Folk black metal band Hiverna from Québec of Canada, has finally released the second part of a dilogy that started in 2010, but was composed many years earlier! The band was formed in 2006 by Bardunor (David Verret – also in Monarque, Crépuscule, Barol Svinge, Csejthe and Demain, Wendigo) and Helorth (later left the band), but the first sparks were actually lit back in 2004. The first release of Hiverna was the split album in 2008 with Chasse-Galerie, entitled “L’Aube Septentrionale“. In 2010 the band released its debut full-length album “I. Folklore” and 4 years later, in June 2014, the second part “II. Macabre” was out via Oaken Forge, Bardunor’s own label. Meanwhile, in 2011 Hiverna released the 35-minute EP “Hiver, Nostalgie & Amertume“, including 3 old remastered songs, composed between 2007 and 2008.
Hiverna continue in the style of their debut album, trying to improve some technical details and present something more solid. The term folk black metal finds in Hiverna one of its most accurate definitions. The band has a somehow underground, yet well-produced sound, while their orchestrations sound rich, without using many synths. The 12 songs of “II. Macabre” last for almost an hour and despite its long duration, every minute of this album is very interesting! There is quite a variety in their compositions; there are parts inside the songs where they play raw aggressive black metal, enriched by folk instruments, parts where they play melodic pagan black metal and the folk elements are “hidden” inside the guitar tunes and parts where they play pure folk metal or acoustic folk. Of course the band reveals also an interesting experimental mood, with some more atmospheric parts and few technical progressive elements.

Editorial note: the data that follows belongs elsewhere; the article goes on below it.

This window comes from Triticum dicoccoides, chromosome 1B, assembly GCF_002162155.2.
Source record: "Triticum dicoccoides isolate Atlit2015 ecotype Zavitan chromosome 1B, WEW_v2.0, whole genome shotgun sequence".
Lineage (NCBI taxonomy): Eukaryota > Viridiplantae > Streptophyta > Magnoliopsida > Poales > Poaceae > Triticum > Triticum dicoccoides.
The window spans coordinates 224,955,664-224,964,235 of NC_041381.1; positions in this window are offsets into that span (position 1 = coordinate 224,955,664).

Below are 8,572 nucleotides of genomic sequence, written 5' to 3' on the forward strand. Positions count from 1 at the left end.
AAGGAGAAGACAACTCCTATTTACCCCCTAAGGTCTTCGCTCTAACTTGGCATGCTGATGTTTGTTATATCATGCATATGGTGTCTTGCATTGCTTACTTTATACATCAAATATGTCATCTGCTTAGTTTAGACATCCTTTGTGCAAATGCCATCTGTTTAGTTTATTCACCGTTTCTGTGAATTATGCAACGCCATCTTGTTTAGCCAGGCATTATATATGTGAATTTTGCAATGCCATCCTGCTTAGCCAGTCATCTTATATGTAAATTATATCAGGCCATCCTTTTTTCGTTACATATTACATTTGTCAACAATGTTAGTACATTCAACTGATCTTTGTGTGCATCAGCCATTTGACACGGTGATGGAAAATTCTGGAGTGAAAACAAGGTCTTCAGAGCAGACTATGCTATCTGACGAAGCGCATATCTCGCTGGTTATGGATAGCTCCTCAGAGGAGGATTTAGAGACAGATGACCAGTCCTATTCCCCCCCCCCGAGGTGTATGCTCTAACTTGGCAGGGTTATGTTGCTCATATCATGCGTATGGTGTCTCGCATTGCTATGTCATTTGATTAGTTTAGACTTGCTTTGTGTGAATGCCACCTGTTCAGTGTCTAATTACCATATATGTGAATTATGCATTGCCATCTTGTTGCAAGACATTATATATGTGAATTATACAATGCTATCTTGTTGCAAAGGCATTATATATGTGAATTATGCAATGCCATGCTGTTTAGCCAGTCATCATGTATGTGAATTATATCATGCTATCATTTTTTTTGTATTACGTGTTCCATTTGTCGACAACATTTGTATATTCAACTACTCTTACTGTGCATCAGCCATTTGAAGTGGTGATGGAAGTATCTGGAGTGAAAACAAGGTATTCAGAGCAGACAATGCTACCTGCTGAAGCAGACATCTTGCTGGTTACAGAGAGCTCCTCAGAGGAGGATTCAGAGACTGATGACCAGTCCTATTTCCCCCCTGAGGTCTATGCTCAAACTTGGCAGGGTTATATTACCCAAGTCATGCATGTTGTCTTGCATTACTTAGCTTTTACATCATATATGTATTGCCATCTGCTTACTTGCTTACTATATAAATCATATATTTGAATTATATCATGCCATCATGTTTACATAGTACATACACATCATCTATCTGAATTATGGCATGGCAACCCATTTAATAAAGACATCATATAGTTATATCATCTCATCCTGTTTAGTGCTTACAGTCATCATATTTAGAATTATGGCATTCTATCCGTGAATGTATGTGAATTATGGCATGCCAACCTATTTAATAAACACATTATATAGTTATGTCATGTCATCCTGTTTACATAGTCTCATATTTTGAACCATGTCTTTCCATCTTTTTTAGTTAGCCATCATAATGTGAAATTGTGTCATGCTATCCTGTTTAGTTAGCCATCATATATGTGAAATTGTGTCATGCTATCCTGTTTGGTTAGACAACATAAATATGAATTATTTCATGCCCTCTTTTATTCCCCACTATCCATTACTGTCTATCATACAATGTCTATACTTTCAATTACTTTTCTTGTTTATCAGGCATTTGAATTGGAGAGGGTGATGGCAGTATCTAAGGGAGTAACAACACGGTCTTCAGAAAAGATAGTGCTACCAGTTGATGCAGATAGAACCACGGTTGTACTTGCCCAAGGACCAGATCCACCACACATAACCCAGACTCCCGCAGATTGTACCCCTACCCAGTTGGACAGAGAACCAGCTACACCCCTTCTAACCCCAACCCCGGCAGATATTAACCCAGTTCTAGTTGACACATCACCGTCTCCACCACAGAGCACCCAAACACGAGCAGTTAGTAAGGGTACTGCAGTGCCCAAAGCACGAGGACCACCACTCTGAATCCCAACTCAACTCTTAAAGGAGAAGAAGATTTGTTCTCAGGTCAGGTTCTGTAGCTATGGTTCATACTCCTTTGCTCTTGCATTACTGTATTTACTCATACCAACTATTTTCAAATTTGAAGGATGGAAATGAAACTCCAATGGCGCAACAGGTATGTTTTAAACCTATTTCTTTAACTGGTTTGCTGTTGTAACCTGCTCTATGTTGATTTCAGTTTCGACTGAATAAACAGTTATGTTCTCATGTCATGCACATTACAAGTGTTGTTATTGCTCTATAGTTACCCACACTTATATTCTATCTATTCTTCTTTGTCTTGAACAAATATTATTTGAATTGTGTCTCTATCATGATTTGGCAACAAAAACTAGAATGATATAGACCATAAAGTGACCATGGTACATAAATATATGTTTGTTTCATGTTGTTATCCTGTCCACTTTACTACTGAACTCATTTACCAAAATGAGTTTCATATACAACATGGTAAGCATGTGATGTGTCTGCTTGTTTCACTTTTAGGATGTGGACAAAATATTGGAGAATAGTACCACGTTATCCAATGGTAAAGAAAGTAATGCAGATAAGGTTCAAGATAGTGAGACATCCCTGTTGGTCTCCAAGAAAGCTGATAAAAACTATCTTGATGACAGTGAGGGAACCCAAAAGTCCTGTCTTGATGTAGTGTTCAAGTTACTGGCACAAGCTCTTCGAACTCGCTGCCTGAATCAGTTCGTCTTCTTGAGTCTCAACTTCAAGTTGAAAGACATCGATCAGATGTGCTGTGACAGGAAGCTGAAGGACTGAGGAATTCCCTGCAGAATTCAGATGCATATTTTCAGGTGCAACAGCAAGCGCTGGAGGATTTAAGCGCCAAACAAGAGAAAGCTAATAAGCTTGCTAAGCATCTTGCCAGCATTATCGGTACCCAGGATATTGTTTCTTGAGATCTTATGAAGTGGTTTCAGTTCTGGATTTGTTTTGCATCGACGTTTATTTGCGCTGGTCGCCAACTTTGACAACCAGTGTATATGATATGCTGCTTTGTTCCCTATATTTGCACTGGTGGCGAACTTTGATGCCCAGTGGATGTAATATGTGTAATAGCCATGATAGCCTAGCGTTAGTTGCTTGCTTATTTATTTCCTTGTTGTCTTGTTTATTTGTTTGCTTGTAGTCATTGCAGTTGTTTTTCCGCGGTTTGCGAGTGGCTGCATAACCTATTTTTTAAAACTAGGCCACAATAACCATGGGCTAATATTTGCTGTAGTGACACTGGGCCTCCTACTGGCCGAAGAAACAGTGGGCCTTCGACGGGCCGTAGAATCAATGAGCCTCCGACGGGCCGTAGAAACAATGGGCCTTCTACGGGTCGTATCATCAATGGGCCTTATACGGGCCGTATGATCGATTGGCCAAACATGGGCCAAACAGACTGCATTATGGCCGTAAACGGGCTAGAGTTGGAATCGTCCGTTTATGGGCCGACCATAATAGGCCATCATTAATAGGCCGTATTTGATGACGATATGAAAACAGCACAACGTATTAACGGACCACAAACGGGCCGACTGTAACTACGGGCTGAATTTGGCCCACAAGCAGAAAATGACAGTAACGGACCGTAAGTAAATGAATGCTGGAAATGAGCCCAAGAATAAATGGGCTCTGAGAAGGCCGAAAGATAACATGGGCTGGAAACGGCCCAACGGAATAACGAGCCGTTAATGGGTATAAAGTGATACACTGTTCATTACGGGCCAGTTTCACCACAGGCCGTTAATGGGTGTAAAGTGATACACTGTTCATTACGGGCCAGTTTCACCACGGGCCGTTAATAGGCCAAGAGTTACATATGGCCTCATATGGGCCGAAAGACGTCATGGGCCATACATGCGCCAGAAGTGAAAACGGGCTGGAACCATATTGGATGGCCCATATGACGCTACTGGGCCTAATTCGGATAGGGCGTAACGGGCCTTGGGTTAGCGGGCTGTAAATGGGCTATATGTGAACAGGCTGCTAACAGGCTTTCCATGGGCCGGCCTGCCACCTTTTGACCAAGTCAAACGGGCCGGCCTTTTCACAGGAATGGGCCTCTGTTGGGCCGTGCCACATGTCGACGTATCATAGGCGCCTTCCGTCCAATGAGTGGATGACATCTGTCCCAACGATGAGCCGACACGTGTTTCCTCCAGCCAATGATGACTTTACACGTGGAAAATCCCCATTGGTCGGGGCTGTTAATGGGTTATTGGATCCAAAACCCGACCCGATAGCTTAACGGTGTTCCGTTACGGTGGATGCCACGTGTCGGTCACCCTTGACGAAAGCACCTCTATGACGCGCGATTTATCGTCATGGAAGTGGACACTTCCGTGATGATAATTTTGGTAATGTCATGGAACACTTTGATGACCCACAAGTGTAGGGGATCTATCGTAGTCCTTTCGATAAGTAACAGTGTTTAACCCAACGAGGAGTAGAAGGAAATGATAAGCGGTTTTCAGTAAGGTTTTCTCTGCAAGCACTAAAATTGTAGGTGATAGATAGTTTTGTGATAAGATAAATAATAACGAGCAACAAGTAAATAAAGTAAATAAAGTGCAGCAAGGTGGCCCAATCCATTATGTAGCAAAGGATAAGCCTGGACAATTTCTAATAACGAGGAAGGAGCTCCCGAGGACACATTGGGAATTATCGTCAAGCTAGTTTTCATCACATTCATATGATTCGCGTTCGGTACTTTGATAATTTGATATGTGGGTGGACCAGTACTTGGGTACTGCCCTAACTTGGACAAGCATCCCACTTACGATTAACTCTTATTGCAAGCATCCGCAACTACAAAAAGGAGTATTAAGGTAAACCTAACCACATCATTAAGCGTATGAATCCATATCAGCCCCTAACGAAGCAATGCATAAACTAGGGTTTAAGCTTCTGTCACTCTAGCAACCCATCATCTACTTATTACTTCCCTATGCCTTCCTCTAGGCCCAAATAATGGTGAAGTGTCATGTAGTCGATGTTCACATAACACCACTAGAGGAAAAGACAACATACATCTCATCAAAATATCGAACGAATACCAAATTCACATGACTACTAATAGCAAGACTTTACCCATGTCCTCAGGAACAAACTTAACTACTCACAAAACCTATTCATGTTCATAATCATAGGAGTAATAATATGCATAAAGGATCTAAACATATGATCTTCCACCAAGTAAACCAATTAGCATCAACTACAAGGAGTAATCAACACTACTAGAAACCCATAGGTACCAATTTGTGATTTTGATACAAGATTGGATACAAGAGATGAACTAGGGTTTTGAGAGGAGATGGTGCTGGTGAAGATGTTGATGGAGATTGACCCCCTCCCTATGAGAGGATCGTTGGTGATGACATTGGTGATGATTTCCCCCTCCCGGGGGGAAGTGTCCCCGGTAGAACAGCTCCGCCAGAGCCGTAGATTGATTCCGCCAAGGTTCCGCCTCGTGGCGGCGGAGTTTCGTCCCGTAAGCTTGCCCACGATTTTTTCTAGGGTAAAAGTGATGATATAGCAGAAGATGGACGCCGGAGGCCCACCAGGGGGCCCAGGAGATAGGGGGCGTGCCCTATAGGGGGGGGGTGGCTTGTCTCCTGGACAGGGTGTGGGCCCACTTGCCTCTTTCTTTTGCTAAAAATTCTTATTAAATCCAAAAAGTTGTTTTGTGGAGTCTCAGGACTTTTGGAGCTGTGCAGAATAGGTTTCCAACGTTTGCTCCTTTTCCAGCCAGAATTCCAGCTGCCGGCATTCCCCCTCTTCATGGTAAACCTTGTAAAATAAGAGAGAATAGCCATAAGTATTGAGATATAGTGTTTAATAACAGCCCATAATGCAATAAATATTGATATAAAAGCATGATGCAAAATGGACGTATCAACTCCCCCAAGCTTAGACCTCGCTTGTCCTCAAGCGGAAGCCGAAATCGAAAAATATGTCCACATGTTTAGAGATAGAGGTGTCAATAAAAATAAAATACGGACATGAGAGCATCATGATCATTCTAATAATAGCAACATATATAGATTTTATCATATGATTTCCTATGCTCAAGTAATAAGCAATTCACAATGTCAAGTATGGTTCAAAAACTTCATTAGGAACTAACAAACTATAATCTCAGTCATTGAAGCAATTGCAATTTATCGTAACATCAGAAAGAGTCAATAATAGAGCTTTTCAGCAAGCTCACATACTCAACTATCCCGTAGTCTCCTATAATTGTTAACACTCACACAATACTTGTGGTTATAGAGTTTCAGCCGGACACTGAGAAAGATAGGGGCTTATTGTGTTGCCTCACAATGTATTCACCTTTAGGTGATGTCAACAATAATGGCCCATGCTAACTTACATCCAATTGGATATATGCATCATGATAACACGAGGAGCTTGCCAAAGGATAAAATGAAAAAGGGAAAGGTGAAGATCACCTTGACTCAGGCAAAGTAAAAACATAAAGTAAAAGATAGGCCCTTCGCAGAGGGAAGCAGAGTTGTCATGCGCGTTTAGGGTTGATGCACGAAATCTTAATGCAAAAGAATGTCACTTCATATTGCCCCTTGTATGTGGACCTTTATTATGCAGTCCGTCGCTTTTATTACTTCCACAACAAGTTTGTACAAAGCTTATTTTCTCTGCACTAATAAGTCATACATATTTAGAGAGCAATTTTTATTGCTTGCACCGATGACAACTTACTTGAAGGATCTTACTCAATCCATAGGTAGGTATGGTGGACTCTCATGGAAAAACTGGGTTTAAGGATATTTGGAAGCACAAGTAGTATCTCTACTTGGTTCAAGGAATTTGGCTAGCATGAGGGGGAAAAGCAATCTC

Guitars and flutes are clearly their most dominant instruments. Bardunor’s guitar playing varies from cold rhythmic riffs and melodic pagan leads, to atmospheric acoustic guitars, all with a raw unpolished sound. Doom’s beautiful flutes have a melodic and natural sound, adding a unique dark melancholic folk touch in the songs. There is something very personal and distinctive in her flutes; I think she combines elements of local folklore with influences of classical music in a very interesting result. The addition of guest violin in some songs works very good, especially for the atmosphere of the album. Bardunor’s vocals are mostly on the brutal side and his raw black metal screams sound somehow “deeper” compared to the debut album. The band still uses French lyrics and if you speak the language you can find them all in the CD booklet.
If you have listened to the first album of the band, then you know what to expect. There are not significant differences between the two albums, except for a slight improvement in the sound. After all they are both part of a dilogy and were both composed between 2003 and 2006. If you are a fan of folk black metal I recommend both albums to you. “II. Macabre” is released via Oaken Forge in a jewel-case edition CD with slipcase and a 16-page booklet with Olivier Villoingt’s amazing cover painting! You can visit the band’s official pages below and listen to their entire discography, or find details on how to purchase the album.